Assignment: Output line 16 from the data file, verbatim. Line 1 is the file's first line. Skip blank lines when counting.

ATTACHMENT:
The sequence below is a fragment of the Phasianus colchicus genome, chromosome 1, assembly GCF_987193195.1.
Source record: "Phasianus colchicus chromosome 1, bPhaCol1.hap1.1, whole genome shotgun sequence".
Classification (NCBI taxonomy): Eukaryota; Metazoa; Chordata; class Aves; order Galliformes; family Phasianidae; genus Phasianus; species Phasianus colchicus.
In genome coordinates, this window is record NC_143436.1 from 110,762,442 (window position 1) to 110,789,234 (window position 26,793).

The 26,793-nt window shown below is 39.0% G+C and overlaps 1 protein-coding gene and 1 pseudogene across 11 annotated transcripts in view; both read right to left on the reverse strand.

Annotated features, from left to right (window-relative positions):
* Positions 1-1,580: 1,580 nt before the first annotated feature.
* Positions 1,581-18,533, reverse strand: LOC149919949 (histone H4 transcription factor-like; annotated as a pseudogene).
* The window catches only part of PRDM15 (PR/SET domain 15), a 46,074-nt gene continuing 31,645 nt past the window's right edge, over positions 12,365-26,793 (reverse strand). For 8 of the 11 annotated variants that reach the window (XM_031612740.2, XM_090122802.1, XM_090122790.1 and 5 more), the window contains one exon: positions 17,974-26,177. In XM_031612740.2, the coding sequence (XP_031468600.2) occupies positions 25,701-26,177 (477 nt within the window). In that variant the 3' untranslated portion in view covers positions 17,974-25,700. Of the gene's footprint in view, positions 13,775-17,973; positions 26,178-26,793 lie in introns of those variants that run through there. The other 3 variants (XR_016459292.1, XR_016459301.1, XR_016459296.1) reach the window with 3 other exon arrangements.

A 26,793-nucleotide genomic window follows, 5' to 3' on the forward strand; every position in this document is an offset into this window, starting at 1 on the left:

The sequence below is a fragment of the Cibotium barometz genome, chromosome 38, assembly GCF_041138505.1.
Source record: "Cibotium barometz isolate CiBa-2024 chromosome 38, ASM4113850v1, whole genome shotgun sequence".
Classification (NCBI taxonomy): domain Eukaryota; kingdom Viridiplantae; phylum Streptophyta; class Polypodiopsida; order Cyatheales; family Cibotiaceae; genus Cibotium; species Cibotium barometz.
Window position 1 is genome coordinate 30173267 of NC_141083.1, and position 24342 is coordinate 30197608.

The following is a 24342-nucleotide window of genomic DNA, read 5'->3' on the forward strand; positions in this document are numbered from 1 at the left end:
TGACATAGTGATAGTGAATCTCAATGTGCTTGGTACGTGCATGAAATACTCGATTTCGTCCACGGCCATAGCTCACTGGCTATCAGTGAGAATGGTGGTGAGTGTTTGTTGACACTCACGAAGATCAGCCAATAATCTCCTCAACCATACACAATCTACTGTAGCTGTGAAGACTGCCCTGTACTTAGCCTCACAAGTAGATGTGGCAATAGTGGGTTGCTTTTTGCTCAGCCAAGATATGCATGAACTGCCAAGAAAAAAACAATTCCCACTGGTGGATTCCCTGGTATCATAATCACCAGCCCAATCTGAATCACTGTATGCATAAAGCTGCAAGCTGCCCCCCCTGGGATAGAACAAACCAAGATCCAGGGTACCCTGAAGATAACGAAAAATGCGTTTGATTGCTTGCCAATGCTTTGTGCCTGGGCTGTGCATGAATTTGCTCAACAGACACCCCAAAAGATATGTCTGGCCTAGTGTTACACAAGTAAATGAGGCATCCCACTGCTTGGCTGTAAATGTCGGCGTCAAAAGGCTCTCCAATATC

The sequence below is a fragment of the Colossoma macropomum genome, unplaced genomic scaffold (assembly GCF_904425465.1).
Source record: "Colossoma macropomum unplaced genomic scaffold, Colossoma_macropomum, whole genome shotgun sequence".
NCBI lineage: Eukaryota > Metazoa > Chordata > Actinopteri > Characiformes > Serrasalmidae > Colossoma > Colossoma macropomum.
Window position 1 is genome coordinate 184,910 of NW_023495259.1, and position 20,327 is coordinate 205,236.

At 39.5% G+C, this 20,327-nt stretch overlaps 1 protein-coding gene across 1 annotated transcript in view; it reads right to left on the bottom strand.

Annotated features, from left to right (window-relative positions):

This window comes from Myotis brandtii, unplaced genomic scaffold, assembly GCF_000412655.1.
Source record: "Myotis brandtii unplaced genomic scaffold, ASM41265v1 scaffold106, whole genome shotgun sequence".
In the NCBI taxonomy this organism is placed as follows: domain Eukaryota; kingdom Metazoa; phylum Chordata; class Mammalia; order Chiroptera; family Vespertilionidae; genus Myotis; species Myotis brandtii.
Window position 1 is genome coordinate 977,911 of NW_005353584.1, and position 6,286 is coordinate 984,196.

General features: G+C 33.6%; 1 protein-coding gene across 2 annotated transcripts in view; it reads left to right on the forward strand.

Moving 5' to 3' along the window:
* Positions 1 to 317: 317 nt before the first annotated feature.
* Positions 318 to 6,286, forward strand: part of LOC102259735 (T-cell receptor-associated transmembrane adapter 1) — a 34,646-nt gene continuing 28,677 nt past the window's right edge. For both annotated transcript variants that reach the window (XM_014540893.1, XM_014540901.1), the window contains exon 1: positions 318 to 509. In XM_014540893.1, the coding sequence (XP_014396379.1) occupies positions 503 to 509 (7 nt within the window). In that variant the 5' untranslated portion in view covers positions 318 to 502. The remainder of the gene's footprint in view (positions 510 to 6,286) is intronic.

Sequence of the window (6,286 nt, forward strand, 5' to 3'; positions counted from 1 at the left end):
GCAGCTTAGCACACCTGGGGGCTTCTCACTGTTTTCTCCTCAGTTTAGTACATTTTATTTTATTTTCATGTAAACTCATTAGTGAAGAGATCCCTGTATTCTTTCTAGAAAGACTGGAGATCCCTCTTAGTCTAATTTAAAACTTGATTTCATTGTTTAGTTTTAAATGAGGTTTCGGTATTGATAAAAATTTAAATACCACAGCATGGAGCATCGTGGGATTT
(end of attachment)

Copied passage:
TGACATAGTGATAGTGAATCTCAATGTGCTTGGTACGTGCATGAAATACTCGATTTCGTCCACGGCCATAGCTCACTGGCTATCAGTGAGAATGGTGGTGAGTGTTTGTTGACACTCACGAAGATCAGCCAATAATCTCCTCAACCATACACAATCTACTGTAGCTGTGAAGACTGCCCTGTACTTAGCCTCACAAGTAGATGTGGCAATAGTGGGTTGCTTTTTGCTCAGCCAAGATATGCATGAACTGCCAAGAAAAAAACAATTCCCACTGGTGGATTCCCTGGTATCATAATCACCAGCCCAATCTGAATCACTGTATGCATAAAGCTGCAAGCTGCCCCCCCTGGGATAGAACAAACCAAGATCCAGGGTACCCTGAAGATAACGAAAAATGCGTTTGATTGCTTGCCAATGCTTTGTGCCTGGGCTGTGCATGAATTTGCTCAACAGACACCCCAAAAGATATGTCTGGCCTAGTGTTACACAAGTAAATGAGGCATCCCACTGCTTGGCTGTAAATGTCGGCGTCAAAAGGCTCTCCAATATC